We know D.C. Get our free newsletter to stay in the know.
Local lawmakers may have to release several hundred pages of additional documents about the redevelopment of the McMillan Sand Filtration site following a recent decision by the D.C. Court of Appeals.
A three-judge panel last week ruled that the D.C. Council cannot withhold certain documents relating to the controversial project in Northwest based on a “speech and debate” exemption applied to the District’s Freedom of Information Act. Opponents of the site’s redevelopment call the ruling a victory because of the transparency the documents—including emails between Wilson Building staff and developers—would provide. Still, the case has been remanded to D.C. Superior Court, meaning Council attorneys could seek to exempt records from disclosure through other statutes.
Kirby Vining, one of the cofounders of Friends of McMillan Park, had filed a FOIA request a couple years ago that was in part denied by the Council. But on June 9, the Appeals Court ruled that the Council hadn’t sufficiently argued that a law meant to protect its staff from being subject to some litigation covered the exemption it had sought. (It’s called the Legislative Privilege Act.)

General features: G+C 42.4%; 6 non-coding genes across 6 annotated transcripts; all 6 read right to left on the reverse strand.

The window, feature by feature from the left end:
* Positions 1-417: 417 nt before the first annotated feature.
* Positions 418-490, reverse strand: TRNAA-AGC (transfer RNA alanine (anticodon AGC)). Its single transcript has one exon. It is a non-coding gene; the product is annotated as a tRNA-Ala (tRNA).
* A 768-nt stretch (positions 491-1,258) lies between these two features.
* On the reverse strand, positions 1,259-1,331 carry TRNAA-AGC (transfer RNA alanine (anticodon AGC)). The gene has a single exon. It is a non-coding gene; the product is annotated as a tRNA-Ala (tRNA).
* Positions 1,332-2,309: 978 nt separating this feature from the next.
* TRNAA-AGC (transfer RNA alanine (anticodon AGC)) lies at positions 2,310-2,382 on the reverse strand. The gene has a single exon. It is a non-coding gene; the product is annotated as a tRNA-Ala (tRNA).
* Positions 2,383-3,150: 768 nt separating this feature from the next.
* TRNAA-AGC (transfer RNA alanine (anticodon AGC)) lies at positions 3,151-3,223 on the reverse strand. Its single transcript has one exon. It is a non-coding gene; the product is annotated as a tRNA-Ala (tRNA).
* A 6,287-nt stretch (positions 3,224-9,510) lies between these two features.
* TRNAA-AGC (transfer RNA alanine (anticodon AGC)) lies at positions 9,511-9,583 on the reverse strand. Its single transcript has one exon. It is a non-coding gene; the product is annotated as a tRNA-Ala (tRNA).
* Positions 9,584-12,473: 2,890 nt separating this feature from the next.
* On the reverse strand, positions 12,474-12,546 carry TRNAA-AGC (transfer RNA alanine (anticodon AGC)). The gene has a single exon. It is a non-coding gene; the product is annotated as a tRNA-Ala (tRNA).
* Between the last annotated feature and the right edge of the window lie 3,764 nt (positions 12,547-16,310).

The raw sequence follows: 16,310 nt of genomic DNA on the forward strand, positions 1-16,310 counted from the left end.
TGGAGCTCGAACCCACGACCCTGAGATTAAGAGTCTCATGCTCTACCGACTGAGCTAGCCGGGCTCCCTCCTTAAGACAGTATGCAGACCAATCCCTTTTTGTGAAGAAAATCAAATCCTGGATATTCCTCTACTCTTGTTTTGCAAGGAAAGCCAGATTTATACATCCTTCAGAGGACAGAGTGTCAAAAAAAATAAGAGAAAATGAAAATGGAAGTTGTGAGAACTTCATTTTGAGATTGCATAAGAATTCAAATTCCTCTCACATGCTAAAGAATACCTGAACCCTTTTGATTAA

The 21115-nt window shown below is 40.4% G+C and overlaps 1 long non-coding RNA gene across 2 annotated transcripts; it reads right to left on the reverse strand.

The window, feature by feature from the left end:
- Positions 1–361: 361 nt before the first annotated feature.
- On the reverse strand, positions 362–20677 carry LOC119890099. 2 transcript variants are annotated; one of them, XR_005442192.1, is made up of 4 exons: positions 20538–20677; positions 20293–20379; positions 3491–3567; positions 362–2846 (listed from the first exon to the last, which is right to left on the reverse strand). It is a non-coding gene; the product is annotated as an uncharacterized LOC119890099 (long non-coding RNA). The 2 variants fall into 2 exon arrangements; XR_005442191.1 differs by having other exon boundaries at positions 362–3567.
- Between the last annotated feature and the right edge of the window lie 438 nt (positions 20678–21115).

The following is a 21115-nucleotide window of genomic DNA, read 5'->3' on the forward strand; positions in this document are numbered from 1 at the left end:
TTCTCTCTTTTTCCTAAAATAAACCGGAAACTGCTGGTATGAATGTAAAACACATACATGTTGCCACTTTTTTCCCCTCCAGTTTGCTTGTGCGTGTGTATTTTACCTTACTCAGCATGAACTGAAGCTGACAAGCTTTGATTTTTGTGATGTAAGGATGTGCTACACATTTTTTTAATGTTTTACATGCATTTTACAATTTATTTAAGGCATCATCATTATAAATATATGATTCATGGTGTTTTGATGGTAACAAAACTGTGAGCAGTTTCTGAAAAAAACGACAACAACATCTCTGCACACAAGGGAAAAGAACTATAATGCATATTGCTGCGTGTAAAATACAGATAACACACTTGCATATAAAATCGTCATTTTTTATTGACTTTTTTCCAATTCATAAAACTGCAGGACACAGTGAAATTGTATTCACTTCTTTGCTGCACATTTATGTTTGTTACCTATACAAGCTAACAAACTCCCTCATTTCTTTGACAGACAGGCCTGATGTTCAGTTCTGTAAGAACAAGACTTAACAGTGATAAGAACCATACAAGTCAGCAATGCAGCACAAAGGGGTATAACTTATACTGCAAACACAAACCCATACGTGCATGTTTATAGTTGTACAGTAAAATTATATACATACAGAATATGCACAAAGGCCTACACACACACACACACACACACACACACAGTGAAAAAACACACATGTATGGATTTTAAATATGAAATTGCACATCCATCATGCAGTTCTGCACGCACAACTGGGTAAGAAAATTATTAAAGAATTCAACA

“The force compelling the Council to disclose its records is none other than legislation drafted by the Council itself,” Associate Judge Catharine Easterly wrote in the decision, alluding to D.C.’s relatively expansive FOIA laws. “If the Council wants to minimize its obligations under D.C. FOIA, it can do so, either by amending D.C. FOIA or by amending the Legislative Privilege Act to make it clear that it specifically exempts from disclosure particular Council documents. In the meantime, this court must enforce the law currently on the books.”
Easterly explained that the statute the Council had evoked to avoid disclosing documents didn’t apply to Vining’s case because it only prohibits “question[ing] Councilmembers in ‘any other place’ regarding ‘any speech or debate made in the course of legislative duties.’” Had it applied, the Council could “withhold swaths of public documents in direct conflict with FOIA’s open-government mission,” the judge added.
Don Padou, Vining’s lawyer, says the court’s ruling sets precedent that the speech-and-debate clause cannot be interpreted broadly so as to prevent the Council from disclosing public records. But because the case has been remanded to a trial court, Wilson Building attorneys could attempt to invoke the “deliberative process” exemption, which protects staffers from having to censor their advice to representatives.
Padou says he expects that D.C. Superior Court will resolve the case “sometime this summer.”
“What is in those emails, we’ll find out,” he says. “How long it takes, we don’t know.”
You can read the court’s full ruling here.
Andrew Giambrone contributed reporting.